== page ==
Friday, March 6, 2015

425-449 North Clark Street, Chicago
 by: chicago designslinger

 [425-449 North Clark Street, Chicago (ca 1872-1874) Bauer & Loebnitz, Burling & Adler, William Arend, Otis H. Placey, architects / Image & Artwork: chicago designslinger]

"Reborn," "Rebirth," "Rebuilding," three "r's" used repeatedly in headline after headline as    Chicago built itself all over again following the devastating fire in the fall of 1871. Haines H. Magie, one of the city's early pioneers and one of its wealthiest citizens, was caught up in the frenzy of reconstruction investing tens of thousands of dollars to rebuild a property investment portfolio that had been consumed by the fire and been turned to ash. Magie not only lost a great deal of his building inventory in the Great Conflagration, but he had been severely burned while trying to save his north side home from the approaching inferno and had come close to losing his own life. His recovery was slow, but with his son-in-law Lambert Tree on hand to help the former dry goods merchant turned millionaire real estate mogul reclaim his property investment income, Magie and Tree got to work building buildings.

  [425-449 North Clark Street, Chicago / Image & Artwork: chicago designslinger]

Augustus Bauer had arrived in Chicago in 1853 after a stop over in New York City where he helped oversee the construction of the Crystal Palace, and a degree in architecture from the Polytechnic in Darmstad, Germany. Thirteen years later Robert Loebnitz, another Polytechnic grad emigrated to the city, joined Bauer, and established a thriving architectural practice. Post-fire, many former clients and a slew of new ones hired Bauer and Loebnitz to design new "fireproof" buildings on rubble cleared lots, and when the time came for Magie and Tree to rebuild on the northeast corner of Clark and Michigan Street (today's Hubbard) they secured the services of the Polytechnic grads. It was a heady time for the city and its architects. On the first anniversary of the Great Fire in 1872, the Chicago Tribune counted 51 buildings totaling 2,711 linear feet of frontage, costing $2,723,000 having been designed and built under the Bauer & Loebnitz banner alone.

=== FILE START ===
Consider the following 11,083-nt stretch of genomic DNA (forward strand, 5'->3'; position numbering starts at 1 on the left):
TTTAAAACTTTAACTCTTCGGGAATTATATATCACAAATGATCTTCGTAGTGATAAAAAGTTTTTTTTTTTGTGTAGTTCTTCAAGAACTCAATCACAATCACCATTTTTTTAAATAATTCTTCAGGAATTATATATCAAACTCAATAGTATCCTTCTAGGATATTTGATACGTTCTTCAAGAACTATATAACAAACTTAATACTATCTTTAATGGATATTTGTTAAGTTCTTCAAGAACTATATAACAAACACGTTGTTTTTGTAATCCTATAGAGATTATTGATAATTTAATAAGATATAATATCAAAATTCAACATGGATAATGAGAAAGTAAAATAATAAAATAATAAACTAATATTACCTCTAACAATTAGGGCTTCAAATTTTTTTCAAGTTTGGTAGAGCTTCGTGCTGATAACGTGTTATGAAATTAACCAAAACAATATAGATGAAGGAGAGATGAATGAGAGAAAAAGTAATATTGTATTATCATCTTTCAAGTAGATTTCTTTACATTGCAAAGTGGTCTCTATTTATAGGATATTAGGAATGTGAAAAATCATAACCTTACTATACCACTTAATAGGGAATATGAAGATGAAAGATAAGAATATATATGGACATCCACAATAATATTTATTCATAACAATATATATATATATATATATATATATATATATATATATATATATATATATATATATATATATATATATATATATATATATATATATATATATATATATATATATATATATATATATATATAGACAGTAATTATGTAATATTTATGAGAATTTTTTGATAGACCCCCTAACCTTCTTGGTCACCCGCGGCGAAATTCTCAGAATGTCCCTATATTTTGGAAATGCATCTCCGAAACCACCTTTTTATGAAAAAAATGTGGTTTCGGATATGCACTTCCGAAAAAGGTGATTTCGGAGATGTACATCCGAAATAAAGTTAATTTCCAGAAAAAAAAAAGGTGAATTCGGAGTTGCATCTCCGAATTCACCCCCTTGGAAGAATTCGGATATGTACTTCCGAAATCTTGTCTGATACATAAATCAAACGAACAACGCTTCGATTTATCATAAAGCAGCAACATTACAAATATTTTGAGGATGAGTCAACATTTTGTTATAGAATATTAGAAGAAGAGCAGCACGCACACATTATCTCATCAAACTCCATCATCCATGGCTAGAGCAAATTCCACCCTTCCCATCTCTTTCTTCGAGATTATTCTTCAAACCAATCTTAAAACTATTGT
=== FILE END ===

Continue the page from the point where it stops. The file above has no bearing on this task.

[425-449 North Clark Street, Chicago / Image & Artwork: chicago designslinger]

Twenty-five feet north of Magie's lot architects Burling & Adler were hired to design a 3-story business block with retail space on the ground floor. The second and third floors were set aside for a two level meeting hall, and soon after the building was completed the large room was being used by the Swedish Singing Society for their weekly gatherings and by the Germania Mannerchor every Tuesday and Thursday evening. Unlike Bauer or Loebnitz, Edward Burling came to the city in the early 1840s with no formal training as an architect, but he used his skills as a journeyman carpenter to find work on one of the the many incarnations of the city's famous Tremont Hotel. After a stint as a general superintendent for real estate tycoon William B. Ogden and his attorney and business partner William E. Jones, Burling was ready to start his own architectural practice. By the time a young Dankmar Adler joined the Burling office in 1871, the former carpenter had established himself as one of the city's go-to architects, and in 1872, the firm could boast of having completed 100 post-fire buildings comprising 8,675 feet of frontage, costing $4,022,000.